Companies who use banned building products in NSW, including dangerous cladding, could be hit with fines of more than a million dollars under new laws. The proposed legislation also includes fines of up to $220,000 for individuals who breach bans.
The Building Products (Safety) Bill 2017 would compel builders, building product suppliers, manufacturers and importers to produce their records to the Commissioner of Fair Trading, so dangerous products could be identified. The new laws also give local councils greater powers to rectify to problems found in buildings.
The move comes after combustible cladding was blamed for the fire that engulfed London’s Grenfell Tower in June, killing 80 people. In Australia, it’s estimated up to 10,000 skyscrapers contain the highly flammable combustible cladding, and that just one square metre of the material would contain the equivalent of five litres of petrol. In September, Senator Kim Carr said it was more “good luck than good management that no one has been burned to death.”
Minister for Better Regulation, Matt Kean, said the Grenfell Tower tragedy was a horrific reminder of the need to do everything possible to keep NSW residents living in high-rise buildings safe. “These new laws will make it easier for us to inspect and to pinpoint exactly where unsafe cladding is on high-rise residential buildings across this state.”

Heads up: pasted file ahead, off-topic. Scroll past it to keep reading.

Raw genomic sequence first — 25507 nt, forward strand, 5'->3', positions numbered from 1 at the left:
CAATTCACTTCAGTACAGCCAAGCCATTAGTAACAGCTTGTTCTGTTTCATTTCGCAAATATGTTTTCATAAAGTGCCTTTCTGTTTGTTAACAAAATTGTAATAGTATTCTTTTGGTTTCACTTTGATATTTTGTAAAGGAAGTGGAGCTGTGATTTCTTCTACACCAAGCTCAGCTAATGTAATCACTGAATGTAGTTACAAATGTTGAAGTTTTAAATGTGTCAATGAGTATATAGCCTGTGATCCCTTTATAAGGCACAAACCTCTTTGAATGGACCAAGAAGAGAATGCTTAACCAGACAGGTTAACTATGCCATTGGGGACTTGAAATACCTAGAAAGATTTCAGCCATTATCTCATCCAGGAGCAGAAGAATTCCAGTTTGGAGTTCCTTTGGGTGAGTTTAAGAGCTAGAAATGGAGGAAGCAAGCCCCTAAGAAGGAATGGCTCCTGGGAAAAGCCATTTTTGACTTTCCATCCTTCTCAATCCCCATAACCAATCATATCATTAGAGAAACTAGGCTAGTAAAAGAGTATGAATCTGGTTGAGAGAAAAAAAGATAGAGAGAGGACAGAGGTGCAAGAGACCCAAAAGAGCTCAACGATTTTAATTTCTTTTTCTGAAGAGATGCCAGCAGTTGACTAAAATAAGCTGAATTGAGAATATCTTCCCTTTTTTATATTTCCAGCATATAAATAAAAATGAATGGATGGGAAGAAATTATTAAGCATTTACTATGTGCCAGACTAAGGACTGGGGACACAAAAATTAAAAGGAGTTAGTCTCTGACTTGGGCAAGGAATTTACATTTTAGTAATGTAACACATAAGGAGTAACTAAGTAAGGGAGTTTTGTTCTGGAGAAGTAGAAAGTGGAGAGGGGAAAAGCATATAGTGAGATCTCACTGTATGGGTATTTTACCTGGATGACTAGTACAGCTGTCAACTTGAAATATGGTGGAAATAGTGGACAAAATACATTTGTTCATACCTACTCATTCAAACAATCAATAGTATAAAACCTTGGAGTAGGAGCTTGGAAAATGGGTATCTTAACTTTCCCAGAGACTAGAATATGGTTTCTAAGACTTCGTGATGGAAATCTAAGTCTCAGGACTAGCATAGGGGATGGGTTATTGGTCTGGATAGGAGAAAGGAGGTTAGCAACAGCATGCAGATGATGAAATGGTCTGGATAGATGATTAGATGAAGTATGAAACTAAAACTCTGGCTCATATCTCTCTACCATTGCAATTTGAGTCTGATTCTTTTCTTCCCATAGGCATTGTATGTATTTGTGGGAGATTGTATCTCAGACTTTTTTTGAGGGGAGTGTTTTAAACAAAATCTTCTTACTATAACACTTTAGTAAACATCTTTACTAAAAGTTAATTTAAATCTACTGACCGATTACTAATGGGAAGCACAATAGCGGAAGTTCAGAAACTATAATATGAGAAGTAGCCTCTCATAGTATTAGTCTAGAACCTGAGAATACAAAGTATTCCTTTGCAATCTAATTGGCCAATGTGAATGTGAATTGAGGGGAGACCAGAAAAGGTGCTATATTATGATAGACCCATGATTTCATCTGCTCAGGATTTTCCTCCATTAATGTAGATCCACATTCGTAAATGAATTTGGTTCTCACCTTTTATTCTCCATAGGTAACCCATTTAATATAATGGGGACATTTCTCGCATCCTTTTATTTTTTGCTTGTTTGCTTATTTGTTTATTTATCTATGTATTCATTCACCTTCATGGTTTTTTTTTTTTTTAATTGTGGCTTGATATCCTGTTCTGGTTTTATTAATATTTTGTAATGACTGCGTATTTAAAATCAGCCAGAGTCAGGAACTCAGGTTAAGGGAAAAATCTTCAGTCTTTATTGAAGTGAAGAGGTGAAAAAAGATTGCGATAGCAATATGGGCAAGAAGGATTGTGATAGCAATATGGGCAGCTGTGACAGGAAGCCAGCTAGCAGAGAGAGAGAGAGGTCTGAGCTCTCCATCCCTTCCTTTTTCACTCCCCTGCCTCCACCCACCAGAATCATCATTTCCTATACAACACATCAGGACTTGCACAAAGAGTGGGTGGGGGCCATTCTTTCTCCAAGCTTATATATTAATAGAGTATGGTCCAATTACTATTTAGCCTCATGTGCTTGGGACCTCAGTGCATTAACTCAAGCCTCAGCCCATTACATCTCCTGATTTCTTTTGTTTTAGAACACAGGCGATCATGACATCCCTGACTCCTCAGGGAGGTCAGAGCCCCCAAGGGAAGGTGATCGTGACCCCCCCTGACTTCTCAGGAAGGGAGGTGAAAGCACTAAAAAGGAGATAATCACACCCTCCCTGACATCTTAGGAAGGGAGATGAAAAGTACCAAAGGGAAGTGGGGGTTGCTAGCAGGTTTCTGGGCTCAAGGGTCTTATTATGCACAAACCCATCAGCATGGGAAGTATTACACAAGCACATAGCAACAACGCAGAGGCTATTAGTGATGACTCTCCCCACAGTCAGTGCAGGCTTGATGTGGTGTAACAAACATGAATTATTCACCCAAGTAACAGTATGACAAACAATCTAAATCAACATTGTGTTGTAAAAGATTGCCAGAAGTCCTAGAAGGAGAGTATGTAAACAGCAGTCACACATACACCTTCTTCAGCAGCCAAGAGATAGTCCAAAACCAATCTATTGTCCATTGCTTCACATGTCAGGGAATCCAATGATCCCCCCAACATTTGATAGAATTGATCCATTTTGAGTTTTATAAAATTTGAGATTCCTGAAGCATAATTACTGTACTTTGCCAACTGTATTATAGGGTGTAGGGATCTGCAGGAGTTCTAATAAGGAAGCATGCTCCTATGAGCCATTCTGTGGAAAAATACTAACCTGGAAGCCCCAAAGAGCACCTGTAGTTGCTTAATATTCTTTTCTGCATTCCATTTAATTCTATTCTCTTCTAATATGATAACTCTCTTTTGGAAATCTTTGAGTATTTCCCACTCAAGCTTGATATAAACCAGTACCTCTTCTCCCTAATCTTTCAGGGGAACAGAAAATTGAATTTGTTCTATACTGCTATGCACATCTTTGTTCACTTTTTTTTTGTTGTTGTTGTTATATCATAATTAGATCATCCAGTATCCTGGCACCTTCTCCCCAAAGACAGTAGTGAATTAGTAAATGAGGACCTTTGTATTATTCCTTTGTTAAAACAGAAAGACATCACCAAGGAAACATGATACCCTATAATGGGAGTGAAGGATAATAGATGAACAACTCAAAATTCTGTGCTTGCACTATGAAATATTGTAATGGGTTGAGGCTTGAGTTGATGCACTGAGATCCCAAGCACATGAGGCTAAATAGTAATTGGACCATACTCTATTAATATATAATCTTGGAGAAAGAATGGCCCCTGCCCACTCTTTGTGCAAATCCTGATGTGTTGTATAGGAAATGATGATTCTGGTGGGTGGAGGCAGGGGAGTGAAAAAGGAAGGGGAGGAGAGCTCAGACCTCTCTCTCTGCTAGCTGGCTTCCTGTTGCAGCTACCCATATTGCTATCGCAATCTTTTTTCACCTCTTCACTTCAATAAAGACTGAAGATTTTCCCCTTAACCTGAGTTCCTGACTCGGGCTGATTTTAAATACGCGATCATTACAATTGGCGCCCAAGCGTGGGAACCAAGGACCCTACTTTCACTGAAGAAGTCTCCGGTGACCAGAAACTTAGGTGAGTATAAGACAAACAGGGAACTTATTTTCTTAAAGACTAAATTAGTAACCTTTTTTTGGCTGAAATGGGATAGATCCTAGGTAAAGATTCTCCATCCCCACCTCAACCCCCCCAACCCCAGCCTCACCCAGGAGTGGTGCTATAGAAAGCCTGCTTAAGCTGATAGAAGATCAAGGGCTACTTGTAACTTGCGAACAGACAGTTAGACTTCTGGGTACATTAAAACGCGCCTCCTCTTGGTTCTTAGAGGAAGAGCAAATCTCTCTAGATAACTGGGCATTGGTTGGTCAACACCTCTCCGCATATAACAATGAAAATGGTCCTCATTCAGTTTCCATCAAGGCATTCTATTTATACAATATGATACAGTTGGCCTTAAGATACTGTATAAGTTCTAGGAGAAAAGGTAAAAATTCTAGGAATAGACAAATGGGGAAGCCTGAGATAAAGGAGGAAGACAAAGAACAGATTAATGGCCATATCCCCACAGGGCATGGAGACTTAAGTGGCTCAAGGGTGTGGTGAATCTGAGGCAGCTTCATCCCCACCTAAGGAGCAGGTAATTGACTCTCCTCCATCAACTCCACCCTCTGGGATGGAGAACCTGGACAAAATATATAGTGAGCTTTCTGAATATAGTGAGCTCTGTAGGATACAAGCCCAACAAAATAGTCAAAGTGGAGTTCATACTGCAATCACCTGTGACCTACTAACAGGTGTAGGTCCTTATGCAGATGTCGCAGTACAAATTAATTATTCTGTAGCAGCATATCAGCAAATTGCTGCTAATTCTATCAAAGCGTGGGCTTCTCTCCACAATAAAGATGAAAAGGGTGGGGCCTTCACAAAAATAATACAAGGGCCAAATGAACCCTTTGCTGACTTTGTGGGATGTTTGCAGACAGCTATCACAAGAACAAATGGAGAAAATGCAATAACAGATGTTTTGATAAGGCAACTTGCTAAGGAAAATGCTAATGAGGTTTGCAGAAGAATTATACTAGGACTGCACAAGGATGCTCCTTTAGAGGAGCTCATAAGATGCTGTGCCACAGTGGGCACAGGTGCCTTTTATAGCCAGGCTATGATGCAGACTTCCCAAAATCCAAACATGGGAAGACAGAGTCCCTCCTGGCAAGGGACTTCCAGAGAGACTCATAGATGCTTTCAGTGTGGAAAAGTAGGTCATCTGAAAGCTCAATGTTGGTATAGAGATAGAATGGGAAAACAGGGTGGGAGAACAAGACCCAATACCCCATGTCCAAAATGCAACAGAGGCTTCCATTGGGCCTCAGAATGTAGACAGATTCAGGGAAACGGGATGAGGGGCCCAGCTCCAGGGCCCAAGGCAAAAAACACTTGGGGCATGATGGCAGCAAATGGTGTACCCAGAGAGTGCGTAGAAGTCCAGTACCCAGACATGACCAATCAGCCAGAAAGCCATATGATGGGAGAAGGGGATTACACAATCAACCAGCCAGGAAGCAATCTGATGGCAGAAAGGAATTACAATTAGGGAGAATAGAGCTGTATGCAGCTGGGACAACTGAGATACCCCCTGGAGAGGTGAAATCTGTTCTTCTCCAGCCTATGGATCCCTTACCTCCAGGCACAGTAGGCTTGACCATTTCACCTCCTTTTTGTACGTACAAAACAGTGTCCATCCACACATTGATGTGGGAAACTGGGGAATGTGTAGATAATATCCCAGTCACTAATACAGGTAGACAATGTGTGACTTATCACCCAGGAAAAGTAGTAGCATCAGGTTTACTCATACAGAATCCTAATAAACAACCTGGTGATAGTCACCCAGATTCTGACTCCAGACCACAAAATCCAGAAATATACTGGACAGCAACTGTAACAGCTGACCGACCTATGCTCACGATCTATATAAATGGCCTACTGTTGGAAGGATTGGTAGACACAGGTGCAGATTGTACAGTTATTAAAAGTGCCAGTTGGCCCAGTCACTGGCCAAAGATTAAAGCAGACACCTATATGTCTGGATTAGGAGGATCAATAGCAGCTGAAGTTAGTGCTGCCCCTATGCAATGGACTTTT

Mr. Kean said Fire and Rescue NSW had inspected around half of the 1000 buildings identified in a state government audit in July as potentially containing highly flammable cladding. Of those, it is believed “fewer than 100” contain non-compliant cladding, and further work is currently underway to determine whether those buildings are safe.
Greens MP David Shoebridge said despite that, not one NSW property has had its cladding removed since the Grenfell Tower disaster. “Five months on and the minister and this government can’t point to a single property that’s been made safer.”